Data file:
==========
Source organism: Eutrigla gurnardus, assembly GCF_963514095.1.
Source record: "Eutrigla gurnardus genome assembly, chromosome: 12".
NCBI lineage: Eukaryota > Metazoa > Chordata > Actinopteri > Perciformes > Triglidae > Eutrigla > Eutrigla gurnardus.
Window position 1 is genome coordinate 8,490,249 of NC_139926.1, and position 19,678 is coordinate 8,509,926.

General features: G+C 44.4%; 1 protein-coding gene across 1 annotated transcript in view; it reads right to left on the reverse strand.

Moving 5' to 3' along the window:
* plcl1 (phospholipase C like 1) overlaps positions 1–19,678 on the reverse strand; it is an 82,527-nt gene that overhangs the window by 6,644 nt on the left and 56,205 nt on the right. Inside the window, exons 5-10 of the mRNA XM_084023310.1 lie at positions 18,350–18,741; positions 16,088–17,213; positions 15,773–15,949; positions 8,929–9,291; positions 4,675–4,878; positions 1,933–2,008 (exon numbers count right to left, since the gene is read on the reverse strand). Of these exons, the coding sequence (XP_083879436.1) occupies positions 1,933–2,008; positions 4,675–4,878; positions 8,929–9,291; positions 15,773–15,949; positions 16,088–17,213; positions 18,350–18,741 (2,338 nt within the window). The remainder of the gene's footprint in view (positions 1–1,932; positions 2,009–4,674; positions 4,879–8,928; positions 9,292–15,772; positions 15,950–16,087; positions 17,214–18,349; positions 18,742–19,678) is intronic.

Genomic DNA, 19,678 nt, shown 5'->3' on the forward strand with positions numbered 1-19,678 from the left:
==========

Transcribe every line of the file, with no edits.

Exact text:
Source organism: Eutrigla gurnardus, assembly GCF_963514095.1.
Source record: "Eutrigla gurnardus genome assembly, chromosome: 12".
NCBI lineage: Eukaryota > Metazoa > Chordata > Actinopteri > Perciformes > Triglidae > Eutrigla > Eutrigla gurnardus.
Window position 1 is genome coordinate 8,490,249 of NC_139926.1, and position 19,678 is coordinate 8,509,926.

General features: G+C 44.4%; 1 protein-coding gene across 1 annotated transcript in view; it reads right to left on the reverse strand.

Moving 5' to 3' along the window:
* plcl1 (phospholipase C like 1) overlaps positions 1–19,678 on the reverse strand; it is an 82,527-nt gene that overhangs the window by 6,644 nt on the left and 56,205 nt on the right. Inside the window, exons 5-10 of the mRNA XM_084023310.1 lie at positions 18,350–18,741; positions 16,088–17,213; positions 15,773–15,949; positions 8,929–9,291; positions 4,675–4,878; positions 1,933–2,008 (exon numbers count right to left, since the gene is read on the reverse strand). Of these exons, the coding sequence (XP_083879436.1) occupies positions 1,933–2,008; positions 4,675–4,878; positions 8,929–9,291; positions 15,773–15,949; positions 16,088–17,213; positions 18,350–18,741 (2,338 nt within the window). The remainder of the gene's footprint in view (positions 1–1,932; positions 2,009–4,674; positions 4,879–8,928; positions 9,292–15,772; positions 15,950–16,087; positions 17,214–18,349; positions 18,742–19,678) is intronic.

Genomic DNA, 19,678 nt, shown 5'->3' on the forward strand with positions numbered 1-19,678 from the left: